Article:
I see that at Kiwiblog and The Standard but I don’t think many of National’s ‘conservative base’ comment at either. I think those strongly anti-National are more likely to be Conservative or Mana Party supporters.

Indeed, it was almost certainly that back-bench intervention which persuaded Key to bring Collins back under the protective umbrella of collective cabinet responsibility.

Almost certainly that is a big guess too, and I doubt it’s accuracy.

Once Collins was cleared in the investigation into allegations made against her I think it was widely expected that Collins would be one of the first in line to be appointed to Cabinet in Key’s next reshuffle, and I think Key signalled this. It was not a surprise when she was reinstated.

National’s base doesn’t care. For rural and provincial conservatives, the tougher the prison regime, and the longer the prison sentence, the better they like it. There is deeply punitive streak running through these voters that is apparent not only in relation to crime and punishment, but also in their expectations of welfare and housing policy.

Sweeping generalisations like this looks like little more than another raft of baseless assertions.

Sure there will be some amongst National’s base, and amongst their rural and provincial supporters, who fit Trotter’s descriptions but I doubt he has any measure of how many. Half a dozen perpetually disgruntled Kiwiblog commenters does not a base make.

John Key, raised by a cosmopolitan Jewish mother in New Zealand’s second-largest city, and with years of residence in Singapore, London and New York, has little genuine affinity with National’s traditionalist base.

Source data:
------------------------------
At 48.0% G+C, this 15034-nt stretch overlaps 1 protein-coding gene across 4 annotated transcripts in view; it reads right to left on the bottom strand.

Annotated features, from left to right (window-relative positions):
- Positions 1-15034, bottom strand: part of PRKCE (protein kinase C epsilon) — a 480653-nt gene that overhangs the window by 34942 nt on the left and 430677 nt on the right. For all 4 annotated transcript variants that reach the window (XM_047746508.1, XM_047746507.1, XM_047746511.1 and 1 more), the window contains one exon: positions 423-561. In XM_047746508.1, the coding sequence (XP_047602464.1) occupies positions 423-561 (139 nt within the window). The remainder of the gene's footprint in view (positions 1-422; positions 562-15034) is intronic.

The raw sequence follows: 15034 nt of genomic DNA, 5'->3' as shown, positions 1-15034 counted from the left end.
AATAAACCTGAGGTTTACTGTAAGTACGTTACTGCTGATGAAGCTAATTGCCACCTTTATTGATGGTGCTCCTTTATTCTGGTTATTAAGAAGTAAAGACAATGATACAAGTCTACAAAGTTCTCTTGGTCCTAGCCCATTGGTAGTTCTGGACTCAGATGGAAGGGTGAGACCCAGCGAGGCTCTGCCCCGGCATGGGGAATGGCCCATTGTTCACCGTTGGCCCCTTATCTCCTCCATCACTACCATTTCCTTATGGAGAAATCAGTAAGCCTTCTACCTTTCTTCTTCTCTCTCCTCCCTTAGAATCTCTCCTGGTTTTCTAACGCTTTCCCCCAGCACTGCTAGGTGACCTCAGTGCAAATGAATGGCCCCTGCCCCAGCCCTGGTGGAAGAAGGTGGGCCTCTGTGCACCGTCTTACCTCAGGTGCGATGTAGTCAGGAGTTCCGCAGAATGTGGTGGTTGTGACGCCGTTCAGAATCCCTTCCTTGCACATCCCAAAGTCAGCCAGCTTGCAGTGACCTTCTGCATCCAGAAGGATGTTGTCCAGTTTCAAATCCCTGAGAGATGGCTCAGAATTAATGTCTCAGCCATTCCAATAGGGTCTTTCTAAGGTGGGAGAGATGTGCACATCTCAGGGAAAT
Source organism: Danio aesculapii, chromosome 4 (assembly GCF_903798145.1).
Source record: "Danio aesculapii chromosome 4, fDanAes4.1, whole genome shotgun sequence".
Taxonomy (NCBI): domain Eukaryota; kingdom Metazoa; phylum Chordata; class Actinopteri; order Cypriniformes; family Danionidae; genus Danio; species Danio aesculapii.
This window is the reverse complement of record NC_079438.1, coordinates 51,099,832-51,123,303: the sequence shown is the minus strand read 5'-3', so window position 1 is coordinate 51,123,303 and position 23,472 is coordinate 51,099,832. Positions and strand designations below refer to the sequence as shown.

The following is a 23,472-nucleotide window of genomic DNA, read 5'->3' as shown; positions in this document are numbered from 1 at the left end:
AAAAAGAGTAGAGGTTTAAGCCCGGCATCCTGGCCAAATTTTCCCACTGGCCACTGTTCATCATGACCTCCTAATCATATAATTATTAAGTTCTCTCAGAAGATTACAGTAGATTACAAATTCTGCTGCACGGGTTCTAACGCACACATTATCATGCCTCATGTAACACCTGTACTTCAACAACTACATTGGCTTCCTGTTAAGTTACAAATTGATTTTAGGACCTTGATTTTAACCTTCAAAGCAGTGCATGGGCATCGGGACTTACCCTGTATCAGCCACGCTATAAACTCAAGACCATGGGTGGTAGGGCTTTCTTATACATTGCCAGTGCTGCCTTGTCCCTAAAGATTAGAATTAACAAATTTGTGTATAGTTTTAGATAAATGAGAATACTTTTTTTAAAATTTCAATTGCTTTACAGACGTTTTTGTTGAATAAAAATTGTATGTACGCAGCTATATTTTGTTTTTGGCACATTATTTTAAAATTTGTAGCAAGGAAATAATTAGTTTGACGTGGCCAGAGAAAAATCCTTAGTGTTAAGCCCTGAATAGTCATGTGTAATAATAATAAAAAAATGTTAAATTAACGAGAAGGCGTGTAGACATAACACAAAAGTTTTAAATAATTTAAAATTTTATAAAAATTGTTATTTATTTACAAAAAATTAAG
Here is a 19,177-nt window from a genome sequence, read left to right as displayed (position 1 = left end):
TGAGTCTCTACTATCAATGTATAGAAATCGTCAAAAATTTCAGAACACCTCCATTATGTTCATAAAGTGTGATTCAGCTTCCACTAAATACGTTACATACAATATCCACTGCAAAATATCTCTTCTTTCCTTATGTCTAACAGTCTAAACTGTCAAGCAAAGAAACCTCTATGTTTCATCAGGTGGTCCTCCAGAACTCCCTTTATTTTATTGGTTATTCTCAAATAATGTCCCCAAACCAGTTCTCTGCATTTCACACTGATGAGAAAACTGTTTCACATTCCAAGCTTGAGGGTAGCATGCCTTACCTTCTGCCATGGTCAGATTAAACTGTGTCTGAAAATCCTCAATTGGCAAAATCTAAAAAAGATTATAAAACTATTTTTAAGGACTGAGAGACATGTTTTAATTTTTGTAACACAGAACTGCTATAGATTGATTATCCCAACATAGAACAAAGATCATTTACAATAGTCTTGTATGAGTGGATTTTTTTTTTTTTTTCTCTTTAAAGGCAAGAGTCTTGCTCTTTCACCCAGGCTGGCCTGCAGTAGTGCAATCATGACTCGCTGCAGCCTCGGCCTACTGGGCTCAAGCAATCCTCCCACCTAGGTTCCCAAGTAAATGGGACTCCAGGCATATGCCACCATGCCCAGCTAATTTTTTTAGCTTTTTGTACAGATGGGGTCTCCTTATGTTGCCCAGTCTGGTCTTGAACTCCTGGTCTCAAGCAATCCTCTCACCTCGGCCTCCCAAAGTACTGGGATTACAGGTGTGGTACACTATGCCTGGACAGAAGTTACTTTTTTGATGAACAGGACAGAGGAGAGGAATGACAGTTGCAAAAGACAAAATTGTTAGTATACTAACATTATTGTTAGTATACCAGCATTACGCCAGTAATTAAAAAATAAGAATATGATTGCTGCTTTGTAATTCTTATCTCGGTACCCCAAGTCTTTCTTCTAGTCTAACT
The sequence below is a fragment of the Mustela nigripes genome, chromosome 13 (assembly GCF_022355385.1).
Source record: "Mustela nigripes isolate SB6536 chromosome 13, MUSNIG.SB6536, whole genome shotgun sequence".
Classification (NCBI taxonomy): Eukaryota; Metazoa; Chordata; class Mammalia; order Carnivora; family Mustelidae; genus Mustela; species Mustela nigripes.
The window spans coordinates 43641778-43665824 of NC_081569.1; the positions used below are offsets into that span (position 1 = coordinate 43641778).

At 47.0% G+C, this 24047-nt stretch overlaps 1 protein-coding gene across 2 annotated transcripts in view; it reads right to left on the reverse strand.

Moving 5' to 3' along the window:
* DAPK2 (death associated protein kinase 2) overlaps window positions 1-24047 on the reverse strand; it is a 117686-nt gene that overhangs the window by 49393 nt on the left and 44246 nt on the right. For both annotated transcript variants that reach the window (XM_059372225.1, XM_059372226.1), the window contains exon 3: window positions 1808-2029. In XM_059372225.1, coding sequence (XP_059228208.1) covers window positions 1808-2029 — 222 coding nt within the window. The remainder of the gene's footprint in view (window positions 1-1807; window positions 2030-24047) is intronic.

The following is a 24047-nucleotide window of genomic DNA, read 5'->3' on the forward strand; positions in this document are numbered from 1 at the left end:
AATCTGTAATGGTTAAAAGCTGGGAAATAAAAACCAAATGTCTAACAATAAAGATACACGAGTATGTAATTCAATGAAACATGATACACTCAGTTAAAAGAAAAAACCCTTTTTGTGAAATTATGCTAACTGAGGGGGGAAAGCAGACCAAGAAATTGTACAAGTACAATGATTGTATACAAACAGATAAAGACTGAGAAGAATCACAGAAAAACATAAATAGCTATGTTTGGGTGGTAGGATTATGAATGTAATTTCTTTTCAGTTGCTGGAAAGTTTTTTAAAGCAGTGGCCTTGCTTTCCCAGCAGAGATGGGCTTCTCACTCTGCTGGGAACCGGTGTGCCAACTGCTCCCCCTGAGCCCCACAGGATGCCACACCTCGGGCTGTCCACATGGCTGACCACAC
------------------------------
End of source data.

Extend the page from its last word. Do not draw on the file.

Key’s ongoing popularity suggests he has an affinity with quite a bit more than National’s traditionalist base – which is wider than rural and provincial, especially with extensive urbanisation over the past hundred years.

Judith Collins is his sour sop to the snarling Cerberus of social conservatism.

Collins is one of a diverse twenty or so Cabinet Ministers.

The sour and snarling seems to be from Trotter.

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4 Comments

  1. Pantsdownbrown

     /  23rd February 2016

    Trotter always writes well………….it’s just when you take in what he is saying that you realise his finger is closer to his ass then the country’s pulse.

    Key putting Collins on the backburner during the last election campaign no doubt shored up some of the vote but there were far bigger events that pushed the voters to National, for instance (in no particular order);

    *Cunliffe’s poor election campaign/ Matt McCarten disaster.
    *Keys popularity – especially on his nationwide road-show.
    *The economy/ Bill English in charge of the books.
    *Nicky Hager & Dirty politics – it was a one-sided hit job in an attempt to hijack an election and a great number of people didn’t like that.
    *The Dotcom – Harre – Mana Frankenstein monster/ circus.
    *Dotcoms lying regarding ‘The moment of truth’.

    Reply
    • Mike C

       /  23rd February 2016

      @PantsDown

      Chris Trotter would be much better as a Fairy Tale Story Writer or perhaps a Gossip Columnist … than Political Commentator 🙂

      Reply
  2. artcroft

     /  23rd February 2016

    Chris Trotter: proud owner of the wrong end of the stick.

    Reply
  3. Mike C

     /  23rd February 2016

    I don’t think Judith Collins deserved to be reinstated to the front bench.

    She did not make forward change on any of her portfolios during her last tenure.

    As long as Collins is best friends with Slater … I’ll never accept she is a genuine National Party MP or that she is supportive of Prime Minister Key.

    Reply